What is the movie Babel about?
- DavidLv 61 decade agoFavorite Answer
The broad theme is modern disconnection. How people can misinterpret or fail to understand other people and other cultures, and how this can have dangerous results.
The film itself has several interconnected stories. Here's the plot as described by New York Times critic A. O. Scott:
"The most glamorous cast members are Brad Pitt and Cate Blanchett, who play an American couple on a desultory vacation in Morocco, trying to repair the damage done to their marriage by the death of their infant son. Their movie-star charisma is turned down to a low, flickering flame, and the easy sense of entitlement they sometimes betray belongs naturally to their characters, Susan and Richard, who nonetheless receive a brutal reminder that even the privileged are vulnerable to accident.
Susan — the kind of tourist who worries that the local ice cubes carry disease — is badly wounded when a bullet is fired through a bus window, hitting her in the neck. The bullet comes from a gun belonging to Abdullah (Mustapha Rachidi), a goatherd, and used by his two sons, Ahmed (Said Tarchani) and Yussef (Boubker Ait El Caid), to keep jackals away from the herd.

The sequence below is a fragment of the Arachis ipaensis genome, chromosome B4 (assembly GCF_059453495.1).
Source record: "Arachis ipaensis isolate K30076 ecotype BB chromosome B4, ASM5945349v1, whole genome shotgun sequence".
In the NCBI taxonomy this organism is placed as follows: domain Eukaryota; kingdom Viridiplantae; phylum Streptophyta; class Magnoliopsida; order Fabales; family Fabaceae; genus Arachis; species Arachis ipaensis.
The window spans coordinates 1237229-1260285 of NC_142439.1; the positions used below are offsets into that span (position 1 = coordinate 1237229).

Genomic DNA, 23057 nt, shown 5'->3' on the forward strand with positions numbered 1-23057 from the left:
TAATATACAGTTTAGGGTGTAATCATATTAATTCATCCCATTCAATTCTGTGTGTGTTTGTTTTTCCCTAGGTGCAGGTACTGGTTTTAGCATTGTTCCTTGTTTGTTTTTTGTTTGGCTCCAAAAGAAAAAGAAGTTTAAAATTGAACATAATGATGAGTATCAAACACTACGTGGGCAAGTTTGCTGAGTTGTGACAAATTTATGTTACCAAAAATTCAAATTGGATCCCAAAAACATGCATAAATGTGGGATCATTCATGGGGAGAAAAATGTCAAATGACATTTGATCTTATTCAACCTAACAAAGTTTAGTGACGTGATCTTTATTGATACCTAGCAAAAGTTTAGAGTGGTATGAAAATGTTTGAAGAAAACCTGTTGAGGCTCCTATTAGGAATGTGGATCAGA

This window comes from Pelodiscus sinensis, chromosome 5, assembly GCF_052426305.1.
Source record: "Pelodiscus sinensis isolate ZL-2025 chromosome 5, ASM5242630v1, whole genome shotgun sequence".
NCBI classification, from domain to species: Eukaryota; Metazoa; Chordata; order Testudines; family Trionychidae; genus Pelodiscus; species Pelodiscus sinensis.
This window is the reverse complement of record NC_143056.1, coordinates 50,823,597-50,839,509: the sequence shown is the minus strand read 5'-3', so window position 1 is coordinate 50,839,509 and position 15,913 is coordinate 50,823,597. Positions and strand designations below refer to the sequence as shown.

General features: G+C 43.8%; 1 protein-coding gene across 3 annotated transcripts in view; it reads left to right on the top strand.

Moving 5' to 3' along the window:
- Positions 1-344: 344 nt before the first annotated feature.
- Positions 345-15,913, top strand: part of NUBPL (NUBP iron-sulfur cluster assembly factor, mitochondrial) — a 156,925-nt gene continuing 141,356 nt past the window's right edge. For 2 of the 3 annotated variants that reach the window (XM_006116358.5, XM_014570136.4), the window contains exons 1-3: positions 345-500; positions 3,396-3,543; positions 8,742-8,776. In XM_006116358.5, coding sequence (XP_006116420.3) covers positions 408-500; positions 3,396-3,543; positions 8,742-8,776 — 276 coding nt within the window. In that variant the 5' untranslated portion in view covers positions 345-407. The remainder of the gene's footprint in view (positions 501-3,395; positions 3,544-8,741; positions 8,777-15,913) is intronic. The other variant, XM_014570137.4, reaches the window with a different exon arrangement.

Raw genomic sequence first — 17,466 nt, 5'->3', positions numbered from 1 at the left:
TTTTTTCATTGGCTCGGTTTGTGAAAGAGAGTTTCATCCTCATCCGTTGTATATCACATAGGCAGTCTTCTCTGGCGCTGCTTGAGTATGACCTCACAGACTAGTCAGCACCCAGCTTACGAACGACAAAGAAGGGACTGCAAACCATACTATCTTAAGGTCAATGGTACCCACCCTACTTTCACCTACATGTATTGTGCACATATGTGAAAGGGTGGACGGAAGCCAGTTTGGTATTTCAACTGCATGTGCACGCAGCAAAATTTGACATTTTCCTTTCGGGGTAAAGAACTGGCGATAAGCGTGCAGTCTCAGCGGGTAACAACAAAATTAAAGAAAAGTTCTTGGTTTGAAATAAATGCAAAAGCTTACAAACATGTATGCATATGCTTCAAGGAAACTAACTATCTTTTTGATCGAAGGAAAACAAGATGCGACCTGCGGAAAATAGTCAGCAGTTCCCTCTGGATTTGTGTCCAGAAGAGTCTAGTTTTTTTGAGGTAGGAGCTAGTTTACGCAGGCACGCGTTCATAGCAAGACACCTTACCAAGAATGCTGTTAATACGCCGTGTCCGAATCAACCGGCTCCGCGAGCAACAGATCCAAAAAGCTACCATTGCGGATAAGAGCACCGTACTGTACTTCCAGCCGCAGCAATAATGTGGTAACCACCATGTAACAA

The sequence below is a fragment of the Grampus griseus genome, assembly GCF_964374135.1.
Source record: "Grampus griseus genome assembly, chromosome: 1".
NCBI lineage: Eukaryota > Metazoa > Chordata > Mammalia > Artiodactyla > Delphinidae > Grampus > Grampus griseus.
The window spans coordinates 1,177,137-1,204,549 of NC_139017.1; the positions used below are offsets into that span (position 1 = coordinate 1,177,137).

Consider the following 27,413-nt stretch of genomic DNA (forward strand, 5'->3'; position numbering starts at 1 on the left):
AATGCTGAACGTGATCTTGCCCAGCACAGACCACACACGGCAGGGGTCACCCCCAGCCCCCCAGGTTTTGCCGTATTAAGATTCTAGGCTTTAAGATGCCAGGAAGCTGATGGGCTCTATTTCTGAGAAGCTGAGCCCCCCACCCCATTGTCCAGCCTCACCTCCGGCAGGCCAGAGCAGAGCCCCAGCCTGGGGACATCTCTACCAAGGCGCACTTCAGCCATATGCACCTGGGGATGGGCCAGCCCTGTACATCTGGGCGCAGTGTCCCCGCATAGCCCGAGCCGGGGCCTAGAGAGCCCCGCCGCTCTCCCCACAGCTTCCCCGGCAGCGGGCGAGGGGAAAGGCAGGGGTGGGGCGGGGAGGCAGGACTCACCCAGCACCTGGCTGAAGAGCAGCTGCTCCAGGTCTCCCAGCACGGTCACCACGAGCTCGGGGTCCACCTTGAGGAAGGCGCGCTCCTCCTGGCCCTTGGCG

The gunmen and their victim are never in the frame together, and the consequences of the incident unfold in parallel crises. Susan and Richard wind up in a small town, waiting for an ambulance, facing the panic and impatience of their fellow holiday makers and relying on the kindness of strangers. Abdullah and his sons and neighbors, for their part, must deal with the harsh attentions of the Moroccan police, who are trying to defuse what threatens to become an international incident.
Meanwhile — or, rather, a short time later, since the overlapping and sequential chapters of the movie are presented as if they were happening simultaneously — Richard and Susan’s surviving children (Elle Fanning and Nathan Gamble) travel to Mexico with the family’s housekeeper, Amelia (Adriana Barraza), whose son is getting married near Tijuana. They are accompanied by Amelia’s roughneck nephew Santiago (Gael García Bernal, who clearly relishes playing the heavy for once).
And in Tokyo, a deaf teenage girl named Chieko (Rinko Kikuchi) spins through the emotional upheavals of adolescence, which are intensified both by her disability — or, more precisely, the obtuse way other people respond to it — and by the aftershocks of her mother’s death.
Chieko’s brazen attempts to solicit attention result, again and again, in humiliation, and Ms. Kikuchi’s performance is an unnerving blend of sexual provocation, timidity and sheer rage."